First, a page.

All went as planned,except for one small thing. The museum, in which we planned to spend much of the morning was closed for the holiday. So much for seeing how Luang Prabang royalty used to live. But in the end, even that disappointment had something of a silver lining. Some San Francisco friends just happened to be in town at the same time so we were able to catch-up and share travel tips such they had just left our next destination (Hanoi) and we had recently left their next destination (Chiang Mai).
Luang Prabang Restaurants
For such a small town, we had some great food—especially at Tamarind, which was recommended by our hotel, was a wonderful find. Fortunately our hotel made us a reservation as those without one were being turned away. We chose the restaurant’s Set Dinner for two as a mean of tasting as many different Laotian dishes as possible. Boy was it good. The meal began with bamboo and vegetable (primary pumpkin, eggplant mushrooms and holy basil) soup. Followed by a sampling of several appetizers (Luang Prabang sausage, dried water buffalo meat, dried seaweed, relishes and three dipping sauces for sticky rice–tomato, chili garlic and eggplant). Savory dishes consisted of lemongrass stuffed with chicken and herbed fish steamed in banana leaf. Finally, for dessert, a bowl of sticky purple rice with coconut milk and tamarind sauce topped with shredded coconut.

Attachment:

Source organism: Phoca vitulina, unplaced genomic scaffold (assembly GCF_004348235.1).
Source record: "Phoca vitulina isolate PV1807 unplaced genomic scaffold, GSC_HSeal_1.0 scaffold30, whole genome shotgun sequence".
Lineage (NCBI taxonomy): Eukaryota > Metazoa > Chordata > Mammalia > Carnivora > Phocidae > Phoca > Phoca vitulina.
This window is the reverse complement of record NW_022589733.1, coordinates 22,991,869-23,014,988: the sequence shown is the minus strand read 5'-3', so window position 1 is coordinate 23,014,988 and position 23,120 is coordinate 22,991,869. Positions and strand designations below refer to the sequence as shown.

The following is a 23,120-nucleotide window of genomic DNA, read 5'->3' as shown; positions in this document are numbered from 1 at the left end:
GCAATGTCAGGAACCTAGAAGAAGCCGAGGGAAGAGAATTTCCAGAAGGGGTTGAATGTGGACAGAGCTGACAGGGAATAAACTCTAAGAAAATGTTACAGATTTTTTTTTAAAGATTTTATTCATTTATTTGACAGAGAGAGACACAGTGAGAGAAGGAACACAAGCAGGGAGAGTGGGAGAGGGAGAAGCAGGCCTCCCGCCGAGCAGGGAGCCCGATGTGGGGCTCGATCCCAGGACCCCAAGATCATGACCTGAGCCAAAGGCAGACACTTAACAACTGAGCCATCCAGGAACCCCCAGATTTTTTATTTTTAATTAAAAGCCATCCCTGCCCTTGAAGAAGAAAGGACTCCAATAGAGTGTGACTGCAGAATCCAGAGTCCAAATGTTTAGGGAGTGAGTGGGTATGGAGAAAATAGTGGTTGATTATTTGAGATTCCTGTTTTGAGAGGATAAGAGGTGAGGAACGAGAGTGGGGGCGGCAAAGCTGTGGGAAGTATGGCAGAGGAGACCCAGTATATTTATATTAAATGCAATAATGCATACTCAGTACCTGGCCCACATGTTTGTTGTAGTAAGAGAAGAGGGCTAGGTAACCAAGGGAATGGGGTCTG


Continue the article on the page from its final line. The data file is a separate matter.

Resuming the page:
Did we love all the dishes? No. The relish and the eggplant dip were at the bottom of our lists. But even with our different tastes, we both loved the sausage, buffalo, fish, chicken and the dessert. We haven’t agreed on so many dishes for a longtime.
Coconut Garden. We met our San Francisco friends here for lunch and ended up sharing about six dishes (including sun-dried water buffalo, pork sausage, steamed river fish and herbs in banana leaf, pork stew and stir-fried chicken)–not to speak of three bottles of wine (we are, after all, from San Francisco). As for the food–we’ll take Tamarind. To our tastes, none of the dishes compared. Still, good company, good wine and decent food
The BelleRive Boutique Hotel
Our hotel was another wonderful boutique hotel that was located within walking of most of our activities. The room had a mixture of traditional Lao and contemporary design, all in a comfortable setting. Although it seemed a little expensive for the area, it was comfortable and clean.